Anti-inflammatory immunotherapy for multiple sclerosis/experimental autoimmune encephalomyelitis (EAE) disease

Kanwar, Jagat R. 2005, Anti-inflammatory immunotherapy for multiple sclerosis/experimental autoimmune encephalomyelitis (EAE) disease, Current medicinal chemistry, vol. 12, no. 25, pp. 2947-2962.

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Title Anti-inflammatory immunotherapy for multiple sclerosis/experimental autoimmune encephalomyelitis (EAE) disease
Author(s) Kanwar, Jagat R.
Journal name Current medicinal chemistry
Volume number 12
Issue number 25
Start page 2947
End page 2962
Total pages 12
Publisher Bentham Science
Place of publication Bussum, Netherlands
Publication date 2005
ISSN 0929-8673
1875-533X
Keyword(s) cell adhesion molecules
immunotherapy
oligodendrocytes
neuroprotection
neurons
cytokine
demyelination
multiple sclerosis
experimental autoimmune encephalomyelitis
Summary Multiple sclerosis (MS) and its animal model, experimental autoimmune encephalomyelitis (EAE), are inflammatory diseases of the central nervous system (CNS) characterized by localized areas with demyelination. Disease is believed to be an autoimmune disorder mediated by activated immune cells such as T- and B-lymphocytes and macrophages/microglia. Lymphocytes are primed in the peripheral tissues by antigens, and clonally expanded cells infiltrate the CNS. They produce large amounts of inflammatory cytokines, nitric oxide (NO) that lead to demyelination and axonal degeneration. Although several studies have shown that oligodendrocytes (OLGs), the myelin-forming glial cells in the CNS, are sensitive to cell death stimuli, such as cytotoxic cytokines, anti-myelin antibodies, NO, and oxidative stress, in vitro, the mechanisms underlying injury to the OLGs in MS/EAE remain unclear. The central role of glutamate receptors in mediating excitotoxic neuronal death in stroke, epilepsy, trauma and MS has been well established. Glutamate is the major excitatory amino acid transmitter within the CNS and it's signaling is mediated by a number of postsynaptic ionotropic and metabotropic receptors. Inflammation can be blocked with anti-cell adhesion molecules MAb, simultaneously protected oligodendrocytes and neurons against glutamate-mediated damage with the AMPA/kainate antagonist NBQX, and the NMDA receptor antagonist GPE, could thus be effective therapies for multiple sclerosis.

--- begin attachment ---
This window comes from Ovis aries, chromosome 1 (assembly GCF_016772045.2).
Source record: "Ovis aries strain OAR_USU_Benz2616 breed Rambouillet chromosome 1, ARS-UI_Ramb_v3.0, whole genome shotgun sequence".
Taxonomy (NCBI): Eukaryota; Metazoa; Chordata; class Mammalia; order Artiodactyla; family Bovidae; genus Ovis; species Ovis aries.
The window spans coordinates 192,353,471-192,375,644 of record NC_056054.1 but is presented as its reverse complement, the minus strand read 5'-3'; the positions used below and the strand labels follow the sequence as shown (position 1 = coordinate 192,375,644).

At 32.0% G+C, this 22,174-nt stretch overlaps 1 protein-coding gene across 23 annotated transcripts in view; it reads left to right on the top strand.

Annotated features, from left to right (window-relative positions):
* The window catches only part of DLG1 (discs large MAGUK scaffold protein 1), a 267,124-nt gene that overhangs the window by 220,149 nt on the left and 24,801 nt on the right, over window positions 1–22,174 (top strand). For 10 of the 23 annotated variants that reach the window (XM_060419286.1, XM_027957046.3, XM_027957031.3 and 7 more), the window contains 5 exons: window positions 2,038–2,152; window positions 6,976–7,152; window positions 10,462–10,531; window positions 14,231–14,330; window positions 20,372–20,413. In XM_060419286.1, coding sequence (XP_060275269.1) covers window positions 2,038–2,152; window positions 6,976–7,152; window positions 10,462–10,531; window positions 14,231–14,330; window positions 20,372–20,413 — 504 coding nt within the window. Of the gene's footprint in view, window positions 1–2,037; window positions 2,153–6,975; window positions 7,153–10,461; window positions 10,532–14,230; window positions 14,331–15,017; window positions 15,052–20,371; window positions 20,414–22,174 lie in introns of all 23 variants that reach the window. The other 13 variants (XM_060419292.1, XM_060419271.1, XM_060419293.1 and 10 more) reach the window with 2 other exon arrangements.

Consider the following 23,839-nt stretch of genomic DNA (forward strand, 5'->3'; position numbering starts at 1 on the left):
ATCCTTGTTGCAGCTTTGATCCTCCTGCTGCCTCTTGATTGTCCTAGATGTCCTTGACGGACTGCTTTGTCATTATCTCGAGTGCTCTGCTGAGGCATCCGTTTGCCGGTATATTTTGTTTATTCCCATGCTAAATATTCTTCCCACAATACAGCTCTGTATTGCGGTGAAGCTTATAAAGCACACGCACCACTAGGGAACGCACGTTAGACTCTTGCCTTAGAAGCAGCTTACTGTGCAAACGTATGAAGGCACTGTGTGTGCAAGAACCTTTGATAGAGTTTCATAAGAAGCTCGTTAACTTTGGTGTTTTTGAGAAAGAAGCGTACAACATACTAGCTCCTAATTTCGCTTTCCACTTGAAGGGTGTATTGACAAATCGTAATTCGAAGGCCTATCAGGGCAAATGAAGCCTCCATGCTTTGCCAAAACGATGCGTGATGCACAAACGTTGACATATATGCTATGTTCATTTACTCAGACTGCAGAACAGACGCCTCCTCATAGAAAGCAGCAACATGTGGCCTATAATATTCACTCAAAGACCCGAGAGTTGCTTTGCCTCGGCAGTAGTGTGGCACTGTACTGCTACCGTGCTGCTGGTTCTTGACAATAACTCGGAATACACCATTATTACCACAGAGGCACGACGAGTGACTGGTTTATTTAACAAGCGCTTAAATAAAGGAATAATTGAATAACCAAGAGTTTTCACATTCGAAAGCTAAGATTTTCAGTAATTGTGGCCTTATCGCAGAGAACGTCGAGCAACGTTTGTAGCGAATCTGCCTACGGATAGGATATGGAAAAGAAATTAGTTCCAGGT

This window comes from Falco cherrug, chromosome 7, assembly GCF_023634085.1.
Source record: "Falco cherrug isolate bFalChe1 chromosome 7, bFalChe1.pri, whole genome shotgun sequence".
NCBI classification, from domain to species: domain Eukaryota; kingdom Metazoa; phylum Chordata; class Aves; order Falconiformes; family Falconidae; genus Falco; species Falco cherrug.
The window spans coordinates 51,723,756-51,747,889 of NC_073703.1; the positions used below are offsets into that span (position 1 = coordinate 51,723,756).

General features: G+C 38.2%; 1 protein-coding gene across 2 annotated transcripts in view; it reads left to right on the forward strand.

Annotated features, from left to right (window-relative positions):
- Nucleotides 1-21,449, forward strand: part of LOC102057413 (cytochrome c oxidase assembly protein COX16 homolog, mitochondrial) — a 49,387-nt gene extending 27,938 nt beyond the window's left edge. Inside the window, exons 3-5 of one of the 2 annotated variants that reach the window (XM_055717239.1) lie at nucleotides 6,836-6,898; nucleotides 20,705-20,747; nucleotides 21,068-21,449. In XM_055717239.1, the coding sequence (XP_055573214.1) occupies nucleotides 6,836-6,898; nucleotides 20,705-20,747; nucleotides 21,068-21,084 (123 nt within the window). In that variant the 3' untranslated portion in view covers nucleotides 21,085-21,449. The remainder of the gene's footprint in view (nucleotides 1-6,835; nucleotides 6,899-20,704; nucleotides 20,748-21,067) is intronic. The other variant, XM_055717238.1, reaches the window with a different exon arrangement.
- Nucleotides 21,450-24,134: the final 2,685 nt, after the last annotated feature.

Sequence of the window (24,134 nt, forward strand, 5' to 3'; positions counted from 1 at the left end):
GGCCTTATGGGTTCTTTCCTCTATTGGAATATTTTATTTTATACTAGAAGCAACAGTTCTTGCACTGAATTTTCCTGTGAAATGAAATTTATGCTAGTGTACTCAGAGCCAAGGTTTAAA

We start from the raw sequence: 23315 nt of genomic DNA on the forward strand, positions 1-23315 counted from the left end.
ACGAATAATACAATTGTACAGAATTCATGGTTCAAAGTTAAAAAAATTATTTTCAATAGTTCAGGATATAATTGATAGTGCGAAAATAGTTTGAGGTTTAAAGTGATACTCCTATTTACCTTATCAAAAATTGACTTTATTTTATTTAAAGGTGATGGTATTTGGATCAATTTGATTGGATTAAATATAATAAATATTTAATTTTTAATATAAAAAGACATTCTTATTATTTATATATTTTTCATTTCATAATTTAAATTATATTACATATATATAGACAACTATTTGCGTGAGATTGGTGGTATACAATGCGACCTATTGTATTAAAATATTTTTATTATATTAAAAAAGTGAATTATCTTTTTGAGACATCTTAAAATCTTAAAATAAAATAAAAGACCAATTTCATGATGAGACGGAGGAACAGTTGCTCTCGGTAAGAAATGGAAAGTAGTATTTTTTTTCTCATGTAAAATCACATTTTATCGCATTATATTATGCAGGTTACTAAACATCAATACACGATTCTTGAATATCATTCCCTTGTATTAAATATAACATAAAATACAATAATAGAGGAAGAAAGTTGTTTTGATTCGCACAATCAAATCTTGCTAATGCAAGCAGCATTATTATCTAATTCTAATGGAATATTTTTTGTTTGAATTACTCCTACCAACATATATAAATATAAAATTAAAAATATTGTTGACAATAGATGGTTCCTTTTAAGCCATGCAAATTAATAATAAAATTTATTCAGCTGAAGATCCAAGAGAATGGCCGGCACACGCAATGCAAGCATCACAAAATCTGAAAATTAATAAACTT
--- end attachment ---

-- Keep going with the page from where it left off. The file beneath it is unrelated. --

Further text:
Language eng
Field of Research 110904 Neurology and Neuromuscular Diseases
110702 Applied Immunology (incl Antibody Engineering, Xenotransplantation and T-cell Therapies)
Socio Economic Objective 970111 Expanding Knowledge in the Medical and Health Sciences
HERDC Research category C1.1 Refereed article in a scholarly journal
ERA Research output type C Journal article
Copyright notice ©2005, Bentham Science Publishers Ltd.
Persistent URL http://hdl.handle.net/10536/DRO/DU:30026567

Document type: Journal Article
Collection: Institute of Biotechnology
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Created: Thu, 01 Apr 2010, 11:08:28 EST by Jagat Kanwar

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